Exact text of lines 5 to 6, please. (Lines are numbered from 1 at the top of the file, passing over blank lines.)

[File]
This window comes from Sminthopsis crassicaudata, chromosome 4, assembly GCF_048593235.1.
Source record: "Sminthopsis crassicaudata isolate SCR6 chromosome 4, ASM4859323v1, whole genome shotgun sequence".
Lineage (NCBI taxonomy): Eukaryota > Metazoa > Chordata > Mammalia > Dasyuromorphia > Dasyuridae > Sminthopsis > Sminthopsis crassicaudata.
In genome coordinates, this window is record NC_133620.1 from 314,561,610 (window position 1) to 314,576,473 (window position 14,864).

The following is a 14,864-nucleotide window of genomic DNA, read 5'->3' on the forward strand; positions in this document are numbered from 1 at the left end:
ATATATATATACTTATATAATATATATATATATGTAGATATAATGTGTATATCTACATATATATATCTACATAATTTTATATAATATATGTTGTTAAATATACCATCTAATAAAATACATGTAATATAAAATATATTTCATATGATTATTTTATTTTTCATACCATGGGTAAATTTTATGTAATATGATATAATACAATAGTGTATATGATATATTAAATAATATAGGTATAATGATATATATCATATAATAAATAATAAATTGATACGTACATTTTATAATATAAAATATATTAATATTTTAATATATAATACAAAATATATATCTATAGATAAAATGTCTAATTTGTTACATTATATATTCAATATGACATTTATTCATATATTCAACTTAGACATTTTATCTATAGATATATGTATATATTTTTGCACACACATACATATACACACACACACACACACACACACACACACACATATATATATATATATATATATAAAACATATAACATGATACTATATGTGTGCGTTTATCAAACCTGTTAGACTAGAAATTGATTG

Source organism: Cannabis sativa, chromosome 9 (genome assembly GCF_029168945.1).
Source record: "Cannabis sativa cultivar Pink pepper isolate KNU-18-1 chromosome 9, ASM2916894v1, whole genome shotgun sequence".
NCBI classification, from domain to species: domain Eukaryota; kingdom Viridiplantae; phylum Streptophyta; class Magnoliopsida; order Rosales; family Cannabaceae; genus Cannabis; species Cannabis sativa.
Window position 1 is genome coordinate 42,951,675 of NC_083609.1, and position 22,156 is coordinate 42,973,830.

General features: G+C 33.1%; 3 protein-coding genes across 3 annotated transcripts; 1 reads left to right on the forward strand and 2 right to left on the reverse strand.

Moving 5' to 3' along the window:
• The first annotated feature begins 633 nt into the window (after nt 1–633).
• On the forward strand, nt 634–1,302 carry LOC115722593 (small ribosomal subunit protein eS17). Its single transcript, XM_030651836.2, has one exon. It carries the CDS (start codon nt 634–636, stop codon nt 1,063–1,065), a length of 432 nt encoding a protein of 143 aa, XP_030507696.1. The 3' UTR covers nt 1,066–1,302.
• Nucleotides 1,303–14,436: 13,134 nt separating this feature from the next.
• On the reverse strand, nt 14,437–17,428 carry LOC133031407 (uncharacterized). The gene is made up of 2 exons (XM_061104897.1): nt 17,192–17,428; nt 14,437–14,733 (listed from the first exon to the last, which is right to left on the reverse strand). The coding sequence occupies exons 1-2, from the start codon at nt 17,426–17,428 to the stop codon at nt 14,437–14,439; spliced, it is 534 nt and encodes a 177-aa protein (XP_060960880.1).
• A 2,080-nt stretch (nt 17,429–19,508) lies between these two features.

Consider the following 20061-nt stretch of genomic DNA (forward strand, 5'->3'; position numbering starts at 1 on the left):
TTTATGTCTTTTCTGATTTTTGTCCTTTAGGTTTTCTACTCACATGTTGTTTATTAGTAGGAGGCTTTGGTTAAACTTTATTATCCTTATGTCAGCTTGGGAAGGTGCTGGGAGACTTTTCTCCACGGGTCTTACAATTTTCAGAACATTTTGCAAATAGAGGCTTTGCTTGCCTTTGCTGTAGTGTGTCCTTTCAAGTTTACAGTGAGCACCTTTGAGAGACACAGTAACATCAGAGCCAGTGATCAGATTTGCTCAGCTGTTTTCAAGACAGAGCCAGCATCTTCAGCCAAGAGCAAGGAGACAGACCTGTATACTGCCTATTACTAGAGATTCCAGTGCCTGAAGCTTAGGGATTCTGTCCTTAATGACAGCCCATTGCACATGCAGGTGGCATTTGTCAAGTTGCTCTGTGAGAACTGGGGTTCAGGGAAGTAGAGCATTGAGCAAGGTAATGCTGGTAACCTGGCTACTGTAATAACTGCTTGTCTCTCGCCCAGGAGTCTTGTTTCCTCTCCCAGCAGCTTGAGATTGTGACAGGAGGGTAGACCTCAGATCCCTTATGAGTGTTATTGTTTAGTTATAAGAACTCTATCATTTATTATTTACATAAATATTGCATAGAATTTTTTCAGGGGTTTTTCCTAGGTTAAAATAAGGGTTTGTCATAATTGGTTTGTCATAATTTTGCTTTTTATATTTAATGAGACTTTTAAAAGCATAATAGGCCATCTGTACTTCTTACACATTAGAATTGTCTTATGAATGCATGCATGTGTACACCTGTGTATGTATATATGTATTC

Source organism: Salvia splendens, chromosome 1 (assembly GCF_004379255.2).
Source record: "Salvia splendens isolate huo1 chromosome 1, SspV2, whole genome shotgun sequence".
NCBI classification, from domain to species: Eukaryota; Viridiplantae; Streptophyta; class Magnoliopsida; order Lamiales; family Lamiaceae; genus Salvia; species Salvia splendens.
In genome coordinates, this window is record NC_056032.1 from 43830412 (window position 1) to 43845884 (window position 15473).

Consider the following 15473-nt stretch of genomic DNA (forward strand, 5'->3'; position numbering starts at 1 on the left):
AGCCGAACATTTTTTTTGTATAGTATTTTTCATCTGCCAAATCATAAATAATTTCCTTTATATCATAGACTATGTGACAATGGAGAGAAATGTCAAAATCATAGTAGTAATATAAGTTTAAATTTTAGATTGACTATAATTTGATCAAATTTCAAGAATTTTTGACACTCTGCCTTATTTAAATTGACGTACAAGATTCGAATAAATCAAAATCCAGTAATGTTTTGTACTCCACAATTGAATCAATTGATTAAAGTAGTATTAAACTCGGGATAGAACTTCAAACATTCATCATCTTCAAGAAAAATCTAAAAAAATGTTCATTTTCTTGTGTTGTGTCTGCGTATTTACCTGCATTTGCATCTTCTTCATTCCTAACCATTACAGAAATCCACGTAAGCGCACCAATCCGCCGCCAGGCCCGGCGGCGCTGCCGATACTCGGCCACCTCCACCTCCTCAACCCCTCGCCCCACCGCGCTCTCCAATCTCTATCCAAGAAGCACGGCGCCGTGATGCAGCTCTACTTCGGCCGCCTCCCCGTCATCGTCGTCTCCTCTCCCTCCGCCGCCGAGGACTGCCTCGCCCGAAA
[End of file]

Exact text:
The following is a 14,864-nucleotide window of genomic DNA, read 5'->3' on the forward strand; positions in this document are numbered from 1 at the left end:
ATATATATATACTTATATAATATATATATATATGTAGATATAATGTGTATATCTACATATATATATCTACATAATTTTATATAATATATGTTGTTAAATATACCATCTAATAAAATACATGTAATATAAAATATATTTCATATGATTATTTTATTTTTCATACCATGGGTAAATTTTATGTAATATGATATAATACAATAGTGTATATGATATATTAAATAATATAGGTATAATGATATATATCATATAATAAATAATAAATTGATACGTACATTTTATAATATAAAATATATTAATATTTTAATATATAATACAAAATATATATCTATAGATAAAATGTCTAATTTGTTACATTATATATTCAATATGACATTTATTCATATATTCAACTTAGACATTTTATCTATAGATATATGTATATATTTTTGCACACACATACATATACACACACACACACACACACACACACACACACATATATATATATATATATATATAAAACATATAACATGATACTATATGTGTGCGTTTATCAAACCTGTTAGACTAGAAATTGATTG